Digital Review

ReelViews; The Man Who Viewed Too Much; Teen Movie Critic; Doug Y's Movie Reviews; Uncle Bill's Shack O' Movies; The Tripper's Multimedia Movie Reviews; Reviews in Rhyme

At least once a month, anybody who reviews movies for a living hears this: ''What qualifies you to be a critic?'' It's a fair question, and my reply is that I've studied and written about movies for years, having been passionate about them since I stumbled onto a late-night airing of Duck Soup when I was 12. The question behind the question, though, is often ''What makes your opinions any more valid than mine?'' The only honest answer is ''Nothing.'' I'm just lucky enough to have a forum where other people don't.

That's changing fast, though, with the revolution in self-publishing known as the World Wide Web. Now anyone with a modem and the urge to play Gene Siskel (or, as seems more often the case, Beavis and Butt-head) can flex his or her critical chops on the Internet. Folks are jumping at the chance, too: Yahoo!'s ''Movies and Films: Reviews'' subcategory links to around 100 amateur pundits and their virtual soapboxes. It's the democratization of criticism, and -- unlike some of my colleagues -- I think it's a healthy development.

Ironically, the Net has already been around long enough to develop an ivory-tower cadre of amateur pros. They're the regulars on the moderated rec.arts.movies.reviews newsgroup, and many of them also post their reviews on personal websites. James Berardinelli, a 29-year-old electrical engineer from New Jersey, is perhaps the best known of the bunch: He's been publicly given the thumbs-up by Roger Ebert, and his scrupulous site, REELVIEWS (www.cybernex.net/~berardin/), features lengthy, cogent discourses on just about every movie currently in theaters. While Berardinelli is clearly a man of taste and intelligence, his writing style isn't the breeziest; a typical sentence from his review of The Crucible reads, ''A parallel-yet-integral theme relates to the thrill of power inherent in being the manipulator.''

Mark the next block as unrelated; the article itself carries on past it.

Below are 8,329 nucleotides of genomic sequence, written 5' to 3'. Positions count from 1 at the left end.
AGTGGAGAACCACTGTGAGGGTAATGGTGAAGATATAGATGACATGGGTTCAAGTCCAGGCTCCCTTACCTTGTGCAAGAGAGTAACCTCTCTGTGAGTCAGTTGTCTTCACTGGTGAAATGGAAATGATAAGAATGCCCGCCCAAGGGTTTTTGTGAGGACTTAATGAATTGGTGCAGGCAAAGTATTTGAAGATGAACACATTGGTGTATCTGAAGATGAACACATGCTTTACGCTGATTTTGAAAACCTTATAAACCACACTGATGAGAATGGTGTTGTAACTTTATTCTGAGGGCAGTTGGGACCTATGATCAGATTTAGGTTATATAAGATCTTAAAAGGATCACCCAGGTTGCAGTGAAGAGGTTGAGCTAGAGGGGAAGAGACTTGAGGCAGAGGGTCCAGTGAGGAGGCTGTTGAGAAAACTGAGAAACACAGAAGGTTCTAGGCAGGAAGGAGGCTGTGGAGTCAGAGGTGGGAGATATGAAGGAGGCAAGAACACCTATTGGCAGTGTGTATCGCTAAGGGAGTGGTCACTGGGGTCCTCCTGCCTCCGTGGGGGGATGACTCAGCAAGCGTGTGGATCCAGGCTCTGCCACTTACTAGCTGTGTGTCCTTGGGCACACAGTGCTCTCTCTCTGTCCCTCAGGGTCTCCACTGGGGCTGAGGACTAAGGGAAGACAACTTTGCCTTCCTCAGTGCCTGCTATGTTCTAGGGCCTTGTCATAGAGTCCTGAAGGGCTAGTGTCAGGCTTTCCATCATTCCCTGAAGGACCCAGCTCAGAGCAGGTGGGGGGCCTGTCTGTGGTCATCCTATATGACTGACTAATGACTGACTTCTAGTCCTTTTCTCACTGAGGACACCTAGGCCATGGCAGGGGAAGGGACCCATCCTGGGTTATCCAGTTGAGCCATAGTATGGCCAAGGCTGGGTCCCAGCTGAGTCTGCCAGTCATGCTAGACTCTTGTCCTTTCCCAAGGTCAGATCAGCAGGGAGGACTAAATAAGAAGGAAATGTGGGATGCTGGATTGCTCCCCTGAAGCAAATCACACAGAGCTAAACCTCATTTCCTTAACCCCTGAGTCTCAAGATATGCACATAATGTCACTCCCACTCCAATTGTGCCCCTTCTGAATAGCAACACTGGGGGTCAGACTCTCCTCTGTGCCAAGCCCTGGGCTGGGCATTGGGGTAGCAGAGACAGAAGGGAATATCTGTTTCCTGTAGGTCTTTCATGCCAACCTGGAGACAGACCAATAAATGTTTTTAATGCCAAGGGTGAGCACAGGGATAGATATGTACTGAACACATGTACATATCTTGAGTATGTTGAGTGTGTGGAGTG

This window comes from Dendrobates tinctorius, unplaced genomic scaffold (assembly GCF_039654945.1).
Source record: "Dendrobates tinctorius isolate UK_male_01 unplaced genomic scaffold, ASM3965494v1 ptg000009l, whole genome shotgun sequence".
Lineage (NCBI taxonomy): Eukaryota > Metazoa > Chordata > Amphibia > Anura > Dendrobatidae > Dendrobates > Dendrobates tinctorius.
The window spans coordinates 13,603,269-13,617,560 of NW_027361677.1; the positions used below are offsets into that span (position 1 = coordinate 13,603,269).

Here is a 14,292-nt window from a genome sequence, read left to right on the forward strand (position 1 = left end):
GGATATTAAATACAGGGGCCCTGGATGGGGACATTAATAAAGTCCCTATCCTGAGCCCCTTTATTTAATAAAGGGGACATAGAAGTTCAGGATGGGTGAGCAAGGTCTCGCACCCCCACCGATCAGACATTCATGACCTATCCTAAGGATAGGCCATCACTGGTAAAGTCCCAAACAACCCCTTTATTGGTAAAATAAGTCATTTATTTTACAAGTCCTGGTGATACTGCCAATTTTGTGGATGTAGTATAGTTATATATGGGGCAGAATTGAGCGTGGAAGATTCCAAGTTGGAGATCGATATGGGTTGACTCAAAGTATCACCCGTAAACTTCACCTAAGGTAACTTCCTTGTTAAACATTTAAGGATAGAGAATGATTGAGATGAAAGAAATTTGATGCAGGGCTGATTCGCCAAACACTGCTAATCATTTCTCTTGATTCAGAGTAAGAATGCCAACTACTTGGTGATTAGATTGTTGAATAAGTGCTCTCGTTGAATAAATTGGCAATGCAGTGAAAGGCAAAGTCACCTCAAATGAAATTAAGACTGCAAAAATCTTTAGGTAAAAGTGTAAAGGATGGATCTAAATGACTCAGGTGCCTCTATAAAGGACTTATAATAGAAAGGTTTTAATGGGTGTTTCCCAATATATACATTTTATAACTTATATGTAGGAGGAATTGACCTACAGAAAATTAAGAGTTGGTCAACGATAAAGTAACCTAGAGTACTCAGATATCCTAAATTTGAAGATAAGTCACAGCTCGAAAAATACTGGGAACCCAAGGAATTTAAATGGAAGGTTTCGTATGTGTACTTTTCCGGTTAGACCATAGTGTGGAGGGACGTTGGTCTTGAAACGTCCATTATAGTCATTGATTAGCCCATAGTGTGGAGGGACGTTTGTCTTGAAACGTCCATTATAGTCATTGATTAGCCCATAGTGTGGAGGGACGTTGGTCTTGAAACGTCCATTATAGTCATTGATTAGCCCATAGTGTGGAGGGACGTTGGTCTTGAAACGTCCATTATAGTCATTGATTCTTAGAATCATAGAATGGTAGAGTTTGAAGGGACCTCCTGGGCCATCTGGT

Mike D'Angelo is my personal favorite of the newsgroup mafia, and his THE MAN WHO VIEWED TOO MUCH (pages.nyu.edu/~mqd8478/) is a savvy, dead-on hoot. D'Angelo's a screenwriting student at NYU, but for once here's a New Yorker who doesn't automatically assume that the new Woody Allen is a gift from God or Zabar's. He's smart enough, too, to see through the hype surrounding the sentimental art-house hit Shine. Plus, D'Angelo's Frequently Asked Questions page is laugh-out-loud funny (''Q: Are you really so insecure and pathetic that you need to put others down to feel good about yourself? A: Yes'') -- and he likes Joe Versus the Volcano, so he's aces in my book.

Beyond these gifted laymen (and women) are a mob of unwashed, enthusiastic amateurs, most of whom wear their lack of credentials as a badge of honor. The TEEN MOVIE CRITIC (www. dreamagic.com/roger/teencritic.html) site is as self-obsessed as its title implies; once you get past the list of Net awards that 17-year-old Minneapolis native Roger Davidson has won, you'll find solid but ordinary reviews of random theatrical releases and movies on video. DOUG Y'S MOVIE REVIEWS (www.bway. net/~dougy/movies.html), on the other hand, offers Doug Y's nicely balanced views on new movies like Jerry Maguire, and cute categories such as ''If I Were Rex Reed I Would Say:'' (''Tom makes this film Cruise! A must-see!''), proving that not all home-brewed websites have to be raging ego trips.

UNCLE BILL'S SHACK O' MOVIES (www.tmsonline.com/movies/) features snappy takes on such recent films as Bound, as well as animated Java buttons to guide you around. Not all Web-smart reviewers are plain old smart-smart, though: THE TRIPPER'S MULTIMEDIA MOVIE REVIEWS (www.execpc.com/~tripper/movies.html) offers music samples, audio clips -- and, in the space for a Mission: Impossible review, the words REVIEW GOES HERE.

If there's one website to which I'll be returning regularly, though, it's REVIEWS IN RHYME (www.datasync.com/~booda/ rir/movies.html), a marvelous, anyone-can-contribute deal hosted by one Martin Booda. Several entries written by ''Ms. Dana's 7th Grade English Class'' are not only charming beyond words; they briskly cut through the bloated cant of far too much movie criticism. Speed? ''Don't go below fifty/The flying bus looks nifty.'' Toy Story? ''I really liked Toy Story/It wasn't too bloody or gory.'' The Craft? ''The witches have a plot/It's like they're in a zoo/They're totally distraught/They like black too.''

I don't know about my fellow critics, but I'm watching my back. ReelViews: B The Man Who Viewed Too Much: A Teen Movie Critic: C Doug Y's Movie Reviews: B+ Uncle Bill's Shack O' Movies: B The Tripper's Multimedia Movie Reviews: D- Reviews in Rhyme: A+

Originally posted Jan 17, 1997 Published in issue #362 Jan 17, 1997 Order article reprints